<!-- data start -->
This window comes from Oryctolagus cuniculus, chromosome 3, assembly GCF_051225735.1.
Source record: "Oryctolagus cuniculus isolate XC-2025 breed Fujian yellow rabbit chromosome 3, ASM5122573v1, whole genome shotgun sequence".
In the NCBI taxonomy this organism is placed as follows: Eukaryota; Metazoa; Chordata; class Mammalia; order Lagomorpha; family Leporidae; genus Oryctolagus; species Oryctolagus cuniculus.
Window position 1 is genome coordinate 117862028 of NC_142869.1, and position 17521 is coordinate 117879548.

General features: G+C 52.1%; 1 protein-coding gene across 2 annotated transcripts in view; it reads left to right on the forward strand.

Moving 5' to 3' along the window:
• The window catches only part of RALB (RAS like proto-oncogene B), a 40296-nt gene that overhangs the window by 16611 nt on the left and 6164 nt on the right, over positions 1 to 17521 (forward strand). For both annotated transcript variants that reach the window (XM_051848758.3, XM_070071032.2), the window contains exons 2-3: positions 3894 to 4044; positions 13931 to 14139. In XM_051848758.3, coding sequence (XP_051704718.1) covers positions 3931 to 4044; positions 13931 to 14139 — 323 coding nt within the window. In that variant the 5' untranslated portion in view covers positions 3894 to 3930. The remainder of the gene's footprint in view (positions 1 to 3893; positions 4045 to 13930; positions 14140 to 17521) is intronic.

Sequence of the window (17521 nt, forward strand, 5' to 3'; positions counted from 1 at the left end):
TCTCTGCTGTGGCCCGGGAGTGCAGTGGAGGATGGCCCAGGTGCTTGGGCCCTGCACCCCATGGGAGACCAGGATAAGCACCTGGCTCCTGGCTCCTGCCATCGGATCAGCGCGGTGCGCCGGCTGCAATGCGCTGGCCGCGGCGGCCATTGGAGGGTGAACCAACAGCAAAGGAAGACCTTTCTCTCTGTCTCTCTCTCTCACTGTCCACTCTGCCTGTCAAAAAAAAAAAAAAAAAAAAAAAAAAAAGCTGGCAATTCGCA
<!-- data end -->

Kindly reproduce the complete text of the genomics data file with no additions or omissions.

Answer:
This window comes from Oryctolagus cuniculus, chromosome 3, assembly GCF_051225735.1.
Source record: "Oryctolagus cuniculus isolate XC-2025 breed Fujian yellow rabbit chromosome 3, ASM5122573v1, whole genome shotgun sequence".
In the NCBI taxonomy this organism is placed as follows: Eukaryota; Metazoa; Chordata; class Mammalia; order Lagomorpha; family Leporidae; genus Oryctolagus; species Oryctolagus cuniculus.
Window position 1 is genome coordinate 117862028 of NC_142869.1, and position 17521 is coordinate 117879548.

General features: G+C 52.1%; 1 protein-coding gene across 2 annotated transcripts in view; it reads left to right on the forward strand.

Moving 5' to 3' along the window:
• The window catches only part of RALB (RAS like proto-oncogene B), a 40296-nt gene that overhangs the window by 16611 nt on the left and 6164 nt on the right, over positions 1 to 17521 (forward strand). For both annotated transcript variants that reach the window (XM_051848758.3, XM_070071032.2), the window contains exons 2-3: positions 3894 to 4044; positions 13931 to 14139. In XM_051848758.3, coding sequence (XP_051704718.1) covers positions 3931 to 4044; positions 13931 to 14139 — 323 coding nt within the window. In that variant the 5' untranslated portion in view covers positions 3894 to 3930. The remainder of the gene's footprint in view (positions 1 to 3893; positions 4045 to 13930; positions 14140 to 17521) is intronic.

Sequence of the window (17521 nt, forward strand, 5' to 3'; positions counted from 1 at the left end):
TCTCTGCTGTGGCCCGGGAGTGCAGTGGAGGATGGCCCAGGTGCTTGGGCCCTGCACCCCATGGGAGACCAGGATAAGCACCTGGCTCCTGGCTCCTGCCATCGGATCAGCGCGGTGCGCCGGCTGCAATGCGCTGGCCGCGGCGGCCATTGGAGGGTGAACCAACAGCAAAGGAAGACCTTTCTCTCTGTCTCTCTCTCTCACTGTCCACTCTGCCTGTCAAAAAAAAAAAAAAAAAAAAAAAAAAAAGCTGGCAATTCGCA